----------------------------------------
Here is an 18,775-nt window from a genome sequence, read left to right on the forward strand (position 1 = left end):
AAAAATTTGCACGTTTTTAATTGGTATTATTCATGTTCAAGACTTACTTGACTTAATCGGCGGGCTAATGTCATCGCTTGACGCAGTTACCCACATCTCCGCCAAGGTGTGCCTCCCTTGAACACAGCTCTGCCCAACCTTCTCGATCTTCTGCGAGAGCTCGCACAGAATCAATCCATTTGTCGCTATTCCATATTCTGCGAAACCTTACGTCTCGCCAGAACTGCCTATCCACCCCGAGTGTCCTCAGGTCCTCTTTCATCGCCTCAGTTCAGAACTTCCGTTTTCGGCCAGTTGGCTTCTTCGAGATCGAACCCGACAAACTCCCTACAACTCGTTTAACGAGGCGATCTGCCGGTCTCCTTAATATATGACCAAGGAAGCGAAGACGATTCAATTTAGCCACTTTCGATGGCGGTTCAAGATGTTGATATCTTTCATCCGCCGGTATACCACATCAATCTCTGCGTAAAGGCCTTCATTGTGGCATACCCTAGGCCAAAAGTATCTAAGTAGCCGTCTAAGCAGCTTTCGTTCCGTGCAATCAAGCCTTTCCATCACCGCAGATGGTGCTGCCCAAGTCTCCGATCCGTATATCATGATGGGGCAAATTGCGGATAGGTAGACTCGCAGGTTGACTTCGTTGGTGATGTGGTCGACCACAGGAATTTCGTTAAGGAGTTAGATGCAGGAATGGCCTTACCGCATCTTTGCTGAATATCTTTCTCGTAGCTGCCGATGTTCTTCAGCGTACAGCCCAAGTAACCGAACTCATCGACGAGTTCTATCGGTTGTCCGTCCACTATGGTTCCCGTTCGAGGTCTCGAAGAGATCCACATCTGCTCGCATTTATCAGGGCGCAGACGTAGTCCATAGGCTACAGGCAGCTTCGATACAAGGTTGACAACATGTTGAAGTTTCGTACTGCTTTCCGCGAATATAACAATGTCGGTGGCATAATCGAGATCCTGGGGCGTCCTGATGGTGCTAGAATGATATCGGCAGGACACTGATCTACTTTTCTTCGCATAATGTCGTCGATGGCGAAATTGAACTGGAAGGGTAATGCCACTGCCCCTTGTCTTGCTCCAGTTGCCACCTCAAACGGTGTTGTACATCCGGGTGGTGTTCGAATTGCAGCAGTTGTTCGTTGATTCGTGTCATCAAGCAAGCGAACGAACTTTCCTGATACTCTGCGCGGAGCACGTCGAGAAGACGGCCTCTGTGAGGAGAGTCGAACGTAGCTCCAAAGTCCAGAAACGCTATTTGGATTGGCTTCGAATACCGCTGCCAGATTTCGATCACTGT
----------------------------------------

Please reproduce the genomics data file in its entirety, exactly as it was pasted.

Here is an 18,775-nt window from a genome sequence, read left to right on the forward strand (position 1 = left end):
AAAAATTTGCACGTTTTTAATTGGTATTATTCATGTTCAAGACTTACTTGACTTAATCGGCGGGCTAATGTCATCGCTTGACGCAGTTACCCACATCTCCGCCAAGGTGTGCCTCCCTTGAACACAGCTCTGCCCAACCTTCTCGATCTTCTGCGAGAGCTCGCACAGAATCAATCCATTTGTCGCTATTCCATATTCTGCGAAACCTTACGTCTCGCCAGAACTGCCTATCCACCCCGAGTGTCCTCAGGTCCTCTTTCATCGCCTCAGTTCAGAACTTCCGTTTTCGGCCAGTTGGCTTCTTCGAGATCGAACCCGACAAACTCCCTACAACTCGTTTAACGAGGCGATCTGCCGGTCTCCTTAATATATGACCAAGGAAGCGAAGACGATTCAATTTAGCCACTTTCGATGGCGGTTCAAGATGTTGATATCTTTCATCCGCCGGTATACCACATCAATCTCTGCGTAAAGGCCTTCATTGTGGCATACCCTAGGCCAAAAGTATCTAAGTAGCCGTCTAAGCAGCTTTCGTTCCGTGCAATCAAGCCTTTCCATCACCGCAGATGGTGCTGCCCAAGTCTCCGATCCGTATATCATGATGGGGCAAATTGCGGATAGGTAGACTCGCAGGTTGACTTCGTTGGTGATGTGGTCGACCACAGGAATTTCGTTAAGGAGTTAGATGCAGGAATGGCCTTACCGCATCTTTGCTGAATATCTTTCTCGTAGCTGCCGATGTTCTTCAGCGTACAGCCCAAGTAACCGAACTCATCGACGAGTTCTATCGGTTGTCCGTCCACTATGGTTCCCGTTCGAGGTCTCGAAGAGATCCACATCTGCTCGCATTTATCAGGGCGCAGACGTAGTCCATAGGCTACAGGCAGCTTCGATACAAGGTTGACAACATGTTGAAGTTTCGTACTGCTTTCCGCGAATATAACAATGTCGGTGGCATAATCGAGATCCTGGGGCGTCCTGATGGTGCTAGAATGATATCGGCAGGACACTGATCTACTTTTCTTCGCATAATGTCGTCGATGGCGAAATTGAACTGGAAGGGTAATGCCACTGCCCCTTGTCTTGCTCCAGTTGCCACCTCAAACGGTGTTGTACATCCGGGTGGTGTTCGAATTGCAGCAGTTGTTCGTTGATTCGTGTCATCAAGCAAGCGAACGAACTTTCCTGATACTCTGCGCGGAGCACGTCGAGAAGACGGCCTCTGTGAGGAGAGTCGAACGTAGCTCCAAAGTCCAGAAACGCTATTTGGATTGGCTTCGAATACCGCTGCCAGATTTCGATCACTGT